First evidence that fear memories can be reduced during sleep

September 22, 2013
The right hippocampus (shown in the blue box) was one of the brain regions that showed significant changes in activity after fear memory reactivation during sleep. Credit: Dr. Katherina K. Hauner

A fear memory was reduced in people by exposing them to the memory over and over again while they slept. It's the first time that emotional memory has been manipulated in humans during sleep, report Northwestern Medicine scientists.

The finding potentially offers a new way to enhance the typical daytime treatment of phobias through exposure therapy by adding a nighttime component. Exposure therapy is a common treatment for phobia and involves a gradual exposure to the feared object or situation until the fear is extinguished.

"It's a novel finding," said Katherina Hauner, a in neurology at Northwestern University Feinberg School of Medicine. "We showed a small but significant decrease in fear. If it can be extended to pre-existing fear, the bigger picture is that, perhaps, the treatment of phobias can be enhanced during sleep."

Hauner did the research in the lab of Jay Gottfried, associate professor of neurology at Feinberg and senior author of the paper.

The study will be published Sept. 22 in the journal Nature Neuroscience.

Previous projects have shown that spatial learning and motor sequence learning can be enhanced during sleep. It wasn't previously known that emotions could be manipulated during sleep, Northwestern investigators said.

In the study, 15 healthy human subjects received mild electric shocks while seeing two different faces. They also smelled a specific odorant while viewing each face and being shocked, so the face and the odorant both were associated with fear. Subjects received different odorants to smell with each face such as woody, clove, new sneaker, lemon or mint.

Then, when a subject was asleep, one of the two odorants was re-presented, but in the absence of the associated faces and shocks. This occurred during when is thought to occur. Sleep is very important for strengthening , noted Hauner, also a research scientist at the Rehabilitation Institute of Chicago.

"While this particular odorant was being presented during sleep, it was reactivating the memory of that face over and over again which is similar to the process of fear extinction during ," Hauner said.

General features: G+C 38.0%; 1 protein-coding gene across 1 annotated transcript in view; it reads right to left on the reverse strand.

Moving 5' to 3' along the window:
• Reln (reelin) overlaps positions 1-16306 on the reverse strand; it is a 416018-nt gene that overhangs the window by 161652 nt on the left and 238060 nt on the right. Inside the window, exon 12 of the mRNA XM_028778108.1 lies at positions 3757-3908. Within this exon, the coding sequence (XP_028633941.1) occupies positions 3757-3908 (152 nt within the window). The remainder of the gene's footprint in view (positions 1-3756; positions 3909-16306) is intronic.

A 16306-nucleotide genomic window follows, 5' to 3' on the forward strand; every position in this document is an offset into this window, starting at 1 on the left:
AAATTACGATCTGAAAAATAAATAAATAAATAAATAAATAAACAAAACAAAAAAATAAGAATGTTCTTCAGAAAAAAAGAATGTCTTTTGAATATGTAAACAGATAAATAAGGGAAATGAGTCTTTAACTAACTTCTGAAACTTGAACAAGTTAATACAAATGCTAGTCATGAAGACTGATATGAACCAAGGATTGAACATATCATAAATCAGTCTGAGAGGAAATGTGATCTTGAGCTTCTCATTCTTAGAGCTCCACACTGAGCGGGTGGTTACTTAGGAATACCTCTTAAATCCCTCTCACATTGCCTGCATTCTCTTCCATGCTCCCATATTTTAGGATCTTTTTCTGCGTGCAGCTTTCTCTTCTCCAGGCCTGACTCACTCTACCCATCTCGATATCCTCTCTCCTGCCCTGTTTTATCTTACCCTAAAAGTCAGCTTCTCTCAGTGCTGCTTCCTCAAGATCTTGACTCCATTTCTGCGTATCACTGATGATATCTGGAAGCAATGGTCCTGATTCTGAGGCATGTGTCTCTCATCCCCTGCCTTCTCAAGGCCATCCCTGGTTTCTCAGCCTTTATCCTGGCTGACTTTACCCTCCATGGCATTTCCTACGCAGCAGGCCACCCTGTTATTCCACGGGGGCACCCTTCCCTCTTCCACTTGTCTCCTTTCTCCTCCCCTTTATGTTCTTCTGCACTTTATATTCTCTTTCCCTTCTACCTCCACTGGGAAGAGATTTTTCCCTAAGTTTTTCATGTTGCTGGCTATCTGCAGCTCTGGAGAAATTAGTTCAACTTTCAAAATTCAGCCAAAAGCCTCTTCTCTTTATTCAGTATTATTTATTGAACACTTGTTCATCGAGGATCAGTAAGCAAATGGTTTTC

When the subjects woke up, they were exposed to both faces. When they saw the face linked to the smell they had been exposed to during sleep, their fear reactions were lower than their fear reactions to the other face.

Fear was measured in two ways: through small amounts of sweat in the skin, similar to a lie detector test, and through neuroimaging with fMRI (functional magnetic resonance imaging). The fMRI results showed changes in regions associated with memory, such as the hippocampus, and changes in patterns of brain activity in regions associated with emotion, such as the amygdala. These brain changes reflected a decrease in reactivity that was specific to the targeted face image associated with the presented during sleep.

Explore further: People with spider phobia handle tarantulas, have lasting changes in brain after short therapy

Related Stories

Diminishing fear vicariously by watching others

September 16, 2013

Phobias—whether it's fear of spiders, clowns, or small spaces—are common and can be difficult to treat. New research suggests that watching someone else safely interact with the supposedly harmful object can help to extinguish ...

Recommended for you

New insights on how cocaine changes the brain

November 25, 2015

The burst of energy and hyperactivity that comes with a cocaine high is a rather accurate reflection of what's going on in the brain of its users, finds a study published November 25 in Cell Reports. Through experiments conducted ...

Can physical exercise enhance long-term memory?

November 25, 2015

Exercise can enhance the development of new brain cells in the adult brain, a process called adult neurogenesis. These newborn brain cells play an important role in learning and memory. A new study has determined that mice ...

Umbilical cells help eye's neurons connect

November 24, 2015

Cells isolated from human umbilical cord tissue have been shown to produce molecules that help retinal neurons from the eyes of rats grow, connect and survive, according to Duke University researchers working with Janssen ...

Brain connections predict how well you can pay attention

November 24, 2015

During a 1959 television appearance, Jack Kerouac was asked how long it took him to write his novel On The Road. His response – three weeks – amazed the interviewer and ignited an enduring myth that the book was composed ...


Please sign in to add a comment. Registration is free, and takes less than a minute. Read more

Click here to reset your password.
Sign in to get notified via email when new comments are made.